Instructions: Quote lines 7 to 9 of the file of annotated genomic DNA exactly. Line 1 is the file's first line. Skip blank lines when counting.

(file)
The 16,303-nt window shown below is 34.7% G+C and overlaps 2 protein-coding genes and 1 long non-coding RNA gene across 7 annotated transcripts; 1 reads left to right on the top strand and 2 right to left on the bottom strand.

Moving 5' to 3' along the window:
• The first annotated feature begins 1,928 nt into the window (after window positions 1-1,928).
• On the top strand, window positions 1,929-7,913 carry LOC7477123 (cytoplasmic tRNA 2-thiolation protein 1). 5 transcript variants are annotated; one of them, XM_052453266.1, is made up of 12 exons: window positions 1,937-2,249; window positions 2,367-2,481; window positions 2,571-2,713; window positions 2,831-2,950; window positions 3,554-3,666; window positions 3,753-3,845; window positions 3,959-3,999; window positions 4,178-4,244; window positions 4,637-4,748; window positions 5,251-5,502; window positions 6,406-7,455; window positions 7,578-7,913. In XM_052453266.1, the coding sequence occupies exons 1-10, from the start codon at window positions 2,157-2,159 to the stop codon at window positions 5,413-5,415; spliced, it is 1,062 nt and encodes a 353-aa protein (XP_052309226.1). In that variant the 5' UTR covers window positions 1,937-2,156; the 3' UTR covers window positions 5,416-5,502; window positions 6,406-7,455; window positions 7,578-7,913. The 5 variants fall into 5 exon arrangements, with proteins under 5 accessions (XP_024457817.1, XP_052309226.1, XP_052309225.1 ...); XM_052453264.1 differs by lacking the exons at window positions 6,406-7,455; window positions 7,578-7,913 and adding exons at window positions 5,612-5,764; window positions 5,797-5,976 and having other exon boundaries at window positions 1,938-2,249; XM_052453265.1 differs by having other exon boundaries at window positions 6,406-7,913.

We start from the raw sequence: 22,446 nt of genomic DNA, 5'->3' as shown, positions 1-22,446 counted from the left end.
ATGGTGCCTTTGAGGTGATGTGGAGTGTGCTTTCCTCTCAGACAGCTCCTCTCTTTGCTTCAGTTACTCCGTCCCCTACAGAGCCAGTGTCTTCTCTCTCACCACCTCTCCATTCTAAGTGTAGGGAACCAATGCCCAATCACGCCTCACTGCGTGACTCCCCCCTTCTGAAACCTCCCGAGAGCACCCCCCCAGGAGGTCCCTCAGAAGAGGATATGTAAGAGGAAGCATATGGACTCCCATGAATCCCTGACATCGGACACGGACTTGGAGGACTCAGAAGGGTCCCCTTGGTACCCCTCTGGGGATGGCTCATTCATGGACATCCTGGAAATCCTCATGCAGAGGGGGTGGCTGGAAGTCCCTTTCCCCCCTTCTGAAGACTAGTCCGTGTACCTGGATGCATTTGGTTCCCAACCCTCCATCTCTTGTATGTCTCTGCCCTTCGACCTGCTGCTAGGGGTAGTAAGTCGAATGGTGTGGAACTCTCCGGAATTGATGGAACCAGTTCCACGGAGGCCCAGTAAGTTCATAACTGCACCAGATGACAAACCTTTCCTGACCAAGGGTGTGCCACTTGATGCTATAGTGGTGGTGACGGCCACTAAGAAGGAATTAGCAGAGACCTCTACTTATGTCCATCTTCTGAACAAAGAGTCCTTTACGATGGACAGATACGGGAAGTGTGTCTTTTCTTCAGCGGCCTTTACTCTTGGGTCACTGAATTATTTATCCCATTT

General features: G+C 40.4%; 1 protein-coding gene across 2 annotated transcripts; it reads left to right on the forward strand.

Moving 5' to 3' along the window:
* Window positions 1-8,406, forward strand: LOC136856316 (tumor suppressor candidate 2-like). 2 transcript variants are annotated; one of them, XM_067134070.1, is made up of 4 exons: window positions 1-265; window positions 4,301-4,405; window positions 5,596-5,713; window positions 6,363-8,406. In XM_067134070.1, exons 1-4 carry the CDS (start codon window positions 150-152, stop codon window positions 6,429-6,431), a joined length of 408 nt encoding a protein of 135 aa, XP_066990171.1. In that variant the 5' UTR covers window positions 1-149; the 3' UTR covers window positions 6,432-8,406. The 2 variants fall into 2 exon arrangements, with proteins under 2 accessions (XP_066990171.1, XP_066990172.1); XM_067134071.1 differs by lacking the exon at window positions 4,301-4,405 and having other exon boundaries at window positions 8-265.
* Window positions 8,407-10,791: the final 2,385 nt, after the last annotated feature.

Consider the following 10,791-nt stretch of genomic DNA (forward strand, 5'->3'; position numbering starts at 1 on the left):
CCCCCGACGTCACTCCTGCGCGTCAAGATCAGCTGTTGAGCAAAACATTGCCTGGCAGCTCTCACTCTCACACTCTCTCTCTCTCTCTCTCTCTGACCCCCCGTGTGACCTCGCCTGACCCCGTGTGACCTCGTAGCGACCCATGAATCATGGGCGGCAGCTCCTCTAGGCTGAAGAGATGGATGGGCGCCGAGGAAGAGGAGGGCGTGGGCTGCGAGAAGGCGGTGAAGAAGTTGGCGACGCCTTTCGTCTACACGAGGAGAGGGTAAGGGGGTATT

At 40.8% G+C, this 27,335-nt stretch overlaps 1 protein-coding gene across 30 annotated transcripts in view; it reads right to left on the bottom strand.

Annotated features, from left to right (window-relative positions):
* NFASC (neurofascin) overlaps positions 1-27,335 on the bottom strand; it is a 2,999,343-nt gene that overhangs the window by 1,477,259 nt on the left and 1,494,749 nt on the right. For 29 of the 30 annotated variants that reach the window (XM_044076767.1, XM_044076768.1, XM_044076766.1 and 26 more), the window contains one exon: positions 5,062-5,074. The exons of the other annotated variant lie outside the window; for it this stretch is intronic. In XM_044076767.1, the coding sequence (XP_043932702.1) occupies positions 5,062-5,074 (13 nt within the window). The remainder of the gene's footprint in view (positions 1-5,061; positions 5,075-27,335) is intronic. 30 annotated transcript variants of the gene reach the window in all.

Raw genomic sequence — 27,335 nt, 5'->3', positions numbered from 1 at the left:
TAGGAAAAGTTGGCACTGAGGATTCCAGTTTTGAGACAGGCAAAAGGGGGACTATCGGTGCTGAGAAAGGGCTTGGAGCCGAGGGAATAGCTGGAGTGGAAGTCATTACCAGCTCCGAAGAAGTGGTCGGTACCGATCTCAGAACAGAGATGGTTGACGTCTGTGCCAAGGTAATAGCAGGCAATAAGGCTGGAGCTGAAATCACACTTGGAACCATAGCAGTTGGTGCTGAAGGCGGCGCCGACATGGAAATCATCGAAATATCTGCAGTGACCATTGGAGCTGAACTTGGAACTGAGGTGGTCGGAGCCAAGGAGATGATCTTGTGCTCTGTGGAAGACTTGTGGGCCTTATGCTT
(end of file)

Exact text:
General features: G+C 40.4%; 1 protein-coding gene across 2 annotated transcripts; it reads left to right on the forward strand.

Moving 5' to 3' along the window:
* Window positions 1-8,406, forward strand: LOC136856316 (tumor suppressor candidate 2-like). 2 transcript variants are annotated; one of them, XM_067134070.1, is made up of 4 exons: window positions 1-265; window positions 4,301-4,405; window positions 5,596-5,713; window positions 6,363-8,406. In XM_067134070.1, exons 1-4 carry the CDS (start codon window positions 150-152, stop codon window positions 6,429-6,431), a joined length of 408 nt encoding a protein of 135 aa, XP_066990171.1. In that variant the 5' UTR covers window positions 1-149; the 3' UTR covers window positions 6,432-8,406. The 2 variants fall into 2 exon arrangements, with proteins under 2 accessions (XP_066990171.1, XP_066990172.1); XM_067134071.1 differs by lacking the exon at window positions 4,301-4,405 and having other exon boundaries at window positions 8-265.